• On the next possession Trier blew by Smith Jr. and as he rose for the uncontested lay-in DSJ pushed him. Smith’s body language late was not inspiring. His team was down and he’d put up a classic vapid boxscore, but still: when Adam Silver went to the podium two summers ago to announce the Knicks’ pick, I’d come to a place of peace with any of DSJ, Ntilikina and Malik Monk. Every day I come closer to a place of joy with how that turned out.
  • Trier led the team with seven free-throw attempts tonight. Vonleh and Trier rank 7th and 5th on the team in minutes, yet 2nd and 3rd in free-throw attempts. Raise your hand if you had that in your preseason betting pool.
  • In the last 30 seconds, Smith Jr. drove the lane, pump-faked and got Robinson flying in the air. Robinson fell on top of him and looked like he shook Smith up a bit. In the opening minute of the game, the same thing happened: Smith missed a fast-break lay-up, grabbed on offensive rebound, pump-faked, and Robinson went up and crash-landed on him. Fearful symmetry for the Mavs’ second-year man.
  • Robinson had a career high in points and rebounds, and I’d guess the three assists were, too. But the big number with him tonight was 34. That’s how many minutes he played. The only Knick to play more? Dotson. I can’t shake the feeling that things will end here in under 3 years for Fizdale, only because they always end in under 3 years for all Knick coaches, and that the end will be ugly. But I am 100% behind his approach so far as far as minutes and big-picture focus. Ntilikina is averaging over 30 minutes this year. How many 20-year-olds average that? Jayson Tatum. DSJ. Doncic. De’Aaron Fox. Deandre Ayton. Trae Young. Good company.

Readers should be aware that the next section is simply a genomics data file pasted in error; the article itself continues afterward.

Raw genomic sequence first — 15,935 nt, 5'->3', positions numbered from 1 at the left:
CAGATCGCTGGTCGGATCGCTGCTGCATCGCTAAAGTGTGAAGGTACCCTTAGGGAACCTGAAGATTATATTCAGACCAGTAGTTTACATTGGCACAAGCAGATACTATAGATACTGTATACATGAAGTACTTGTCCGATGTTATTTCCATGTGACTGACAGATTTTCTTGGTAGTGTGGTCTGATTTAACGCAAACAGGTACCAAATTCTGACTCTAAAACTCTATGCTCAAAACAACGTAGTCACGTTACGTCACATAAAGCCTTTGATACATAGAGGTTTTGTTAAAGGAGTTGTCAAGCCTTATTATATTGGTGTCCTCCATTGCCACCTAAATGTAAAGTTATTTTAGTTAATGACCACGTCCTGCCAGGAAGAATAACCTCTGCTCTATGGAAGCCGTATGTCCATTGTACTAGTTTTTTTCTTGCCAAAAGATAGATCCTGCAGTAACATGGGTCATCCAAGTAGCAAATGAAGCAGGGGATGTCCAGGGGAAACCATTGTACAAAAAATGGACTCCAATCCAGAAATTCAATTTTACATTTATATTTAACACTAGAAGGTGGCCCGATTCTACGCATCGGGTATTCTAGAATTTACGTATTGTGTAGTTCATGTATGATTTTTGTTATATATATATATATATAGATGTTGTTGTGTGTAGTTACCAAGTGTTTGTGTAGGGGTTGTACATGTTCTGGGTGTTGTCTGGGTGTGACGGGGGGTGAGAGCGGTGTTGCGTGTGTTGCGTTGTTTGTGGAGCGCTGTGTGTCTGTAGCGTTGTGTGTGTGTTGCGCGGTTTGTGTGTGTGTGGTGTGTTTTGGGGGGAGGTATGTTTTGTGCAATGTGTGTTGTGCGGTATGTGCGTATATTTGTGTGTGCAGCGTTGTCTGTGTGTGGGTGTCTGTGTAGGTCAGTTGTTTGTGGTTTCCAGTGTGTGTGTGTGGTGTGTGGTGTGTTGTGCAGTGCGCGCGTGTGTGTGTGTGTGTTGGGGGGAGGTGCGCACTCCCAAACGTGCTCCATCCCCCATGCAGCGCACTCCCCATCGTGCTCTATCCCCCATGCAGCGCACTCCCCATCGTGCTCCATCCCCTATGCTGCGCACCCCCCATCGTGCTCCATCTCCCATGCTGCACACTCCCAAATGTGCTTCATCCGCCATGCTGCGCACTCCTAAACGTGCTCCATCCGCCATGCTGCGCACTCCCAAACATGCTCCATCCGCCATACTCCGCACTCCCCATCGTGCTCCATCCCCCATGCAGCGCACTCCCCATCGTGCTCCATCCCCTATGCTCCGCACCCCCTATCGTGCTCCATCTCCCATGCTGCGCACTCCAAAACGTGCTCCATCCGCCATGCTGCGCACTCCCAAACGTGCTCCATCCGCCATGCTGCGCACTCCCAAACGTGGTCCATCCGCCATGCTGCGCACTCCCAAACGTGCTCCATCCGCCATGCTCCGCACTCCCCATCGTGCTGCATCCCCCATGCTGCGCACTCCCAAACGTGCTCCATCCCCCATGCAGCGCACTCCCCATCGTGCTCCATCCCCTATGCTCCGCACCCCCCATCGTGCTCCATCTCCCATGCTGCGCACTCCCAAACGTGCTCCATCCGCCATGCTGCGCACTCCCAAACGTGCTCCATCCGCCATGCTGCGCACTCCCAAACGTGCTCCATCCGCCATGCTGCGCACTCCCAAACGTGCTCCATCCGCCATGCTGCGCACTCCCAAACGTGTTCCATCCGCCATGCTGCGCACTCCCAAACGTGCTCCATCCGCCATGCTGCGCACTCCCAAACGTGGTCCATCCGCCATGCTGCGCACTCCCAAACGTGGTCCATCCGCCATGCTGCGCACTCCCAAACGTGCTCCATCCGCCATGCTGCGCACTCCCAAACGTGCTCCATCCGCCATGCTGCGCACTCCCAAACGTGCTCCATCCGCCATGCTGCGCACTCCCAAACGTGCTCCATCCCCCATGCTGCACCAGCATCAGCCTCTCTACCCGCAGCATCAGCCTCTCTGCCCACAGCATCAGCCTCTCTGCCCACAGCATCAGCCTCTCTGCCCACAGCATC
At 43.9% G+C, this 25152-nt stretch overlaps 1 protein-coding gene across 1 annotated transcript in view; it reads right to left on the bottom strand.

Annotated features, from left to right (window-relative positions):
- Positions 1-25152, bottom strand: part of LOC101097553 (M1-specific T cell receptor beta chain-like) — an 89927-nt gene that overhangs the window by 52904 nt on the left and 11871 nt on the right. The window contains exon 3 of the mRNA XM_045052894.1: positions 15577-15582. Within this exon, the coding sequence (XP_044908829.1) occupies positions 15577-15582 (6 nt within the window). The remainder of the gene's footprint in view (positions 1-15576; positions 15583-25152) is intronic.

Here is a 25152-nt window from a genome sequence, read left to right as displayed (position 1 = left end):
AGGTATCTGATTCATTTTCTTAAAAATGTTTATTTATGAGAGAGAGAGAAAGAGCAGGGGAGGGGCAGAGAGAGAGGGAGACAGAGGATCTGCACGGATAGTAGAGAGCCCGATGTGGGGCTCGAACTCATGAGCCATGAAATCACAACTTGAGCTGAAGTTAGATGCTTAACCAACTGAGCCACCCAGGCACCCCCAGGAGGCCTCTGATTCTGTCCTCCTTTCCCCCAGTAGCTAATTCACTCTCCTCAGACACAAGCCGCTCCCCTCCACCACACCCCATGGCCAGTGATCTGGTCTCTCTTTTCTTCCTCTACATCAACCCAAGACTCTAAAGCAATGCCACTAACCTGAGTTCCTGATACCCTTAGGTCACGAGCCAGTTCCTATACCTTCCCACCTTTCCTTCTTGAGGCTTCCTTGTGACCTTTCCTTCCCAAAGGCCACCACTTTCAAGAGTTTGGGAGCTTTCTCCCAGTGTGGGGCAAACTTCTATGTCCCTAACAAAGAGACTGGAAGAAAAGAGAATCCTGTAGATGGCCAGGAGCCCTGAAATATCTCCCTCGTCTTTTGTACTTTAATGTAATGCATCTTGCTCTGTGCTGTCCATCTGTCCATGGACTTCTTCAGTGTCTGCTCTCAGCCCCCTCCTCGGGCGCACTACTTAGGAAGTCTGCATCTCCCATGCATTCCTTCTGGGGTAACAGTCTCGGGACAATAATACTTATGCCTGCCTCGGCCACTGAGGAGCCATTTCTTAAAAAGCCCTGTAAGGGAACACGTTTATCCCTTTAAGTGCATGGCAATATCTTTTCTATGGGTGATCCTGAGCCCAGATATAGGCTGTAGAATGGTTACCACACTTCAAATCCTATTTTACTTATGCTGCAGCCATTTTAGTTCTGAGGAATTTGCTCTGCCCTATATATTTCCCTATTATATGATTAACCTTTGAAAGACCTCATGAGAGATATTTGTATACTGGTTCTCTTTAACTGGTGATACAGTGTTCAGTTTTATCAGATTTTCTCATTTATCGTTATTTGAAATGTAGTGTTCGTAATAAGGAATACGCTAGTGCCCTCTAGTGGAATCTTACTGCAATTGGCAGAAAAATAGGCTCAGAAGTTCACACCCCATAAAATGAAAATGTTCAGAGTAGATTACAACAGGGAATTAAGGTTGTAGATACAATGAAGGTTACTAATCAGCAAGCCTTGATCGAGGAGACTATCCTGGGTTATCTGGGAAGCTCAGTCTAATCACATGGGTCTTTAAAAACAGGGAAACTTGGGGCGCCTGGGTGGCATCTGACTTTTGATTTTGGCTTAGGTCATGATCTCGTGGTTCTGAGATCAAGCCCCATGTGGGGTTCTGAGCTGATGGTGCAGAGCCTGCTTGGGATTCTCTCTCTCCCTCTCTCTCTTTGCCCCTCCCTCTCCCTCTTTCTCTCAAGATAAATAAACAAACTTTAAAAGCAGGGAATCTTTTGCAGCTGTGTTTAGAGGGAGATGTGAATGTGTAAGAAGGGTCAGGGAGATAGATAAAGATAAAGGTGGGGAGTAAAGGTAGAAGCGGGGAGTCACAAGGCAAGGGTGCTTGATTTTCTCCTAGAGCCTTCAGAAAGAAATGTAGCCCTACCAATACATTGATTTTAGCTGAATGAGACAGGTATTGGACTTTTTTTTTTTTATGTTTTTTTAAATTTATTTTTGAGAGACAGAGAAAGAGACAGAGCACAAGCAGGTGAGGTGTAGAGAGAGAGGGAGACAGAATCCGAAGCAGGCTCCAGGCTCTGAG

• Saw some two-man games between bigs tonight — Robinson and Noah Vonleh, later Robinson and Lance. Always love bigs running plays together.
  • Good energy from Emmanuel Mudiay in limited action, the highlights of which were consecutive pull-up fadeaways early in the fourth to preserve the Knicks’ breathing room.

He may never become a reliable shooter, but when he’s pushing and passing and upright he makes plays. He made passes — not highlight reel passes, but practical, meaningful passes — that the other New York guards just don’t.

He also hustled his way to an offensive rebound that led to the pass that led to the pass that led to a lay-up for Mario Hezonja. A good night for Emmanuel.

  • Hezonja also with a restrained, effective effort. Hit his first five from the floor en route to 11 in just 9 minutes.
  • Imagine if all these young Knicks start seeing the game more slowly all at once. Somewhere there’s a dimension where they tell of a legendary team that was highly regarded but quickly dismissed before putting it all together together. Why not? The 2018-19 Knicks are essentially The A-Team.
  • Somewhere there’s a dimension where the 2017 Knicks drafted DSJ instead of Frank. In that dimension you’re watching him and Kanter slowly hate each other while the fires of their respective greed sucks all the air out of this team. In that dimension, Tim Hardaway Jr. has already lost his mind.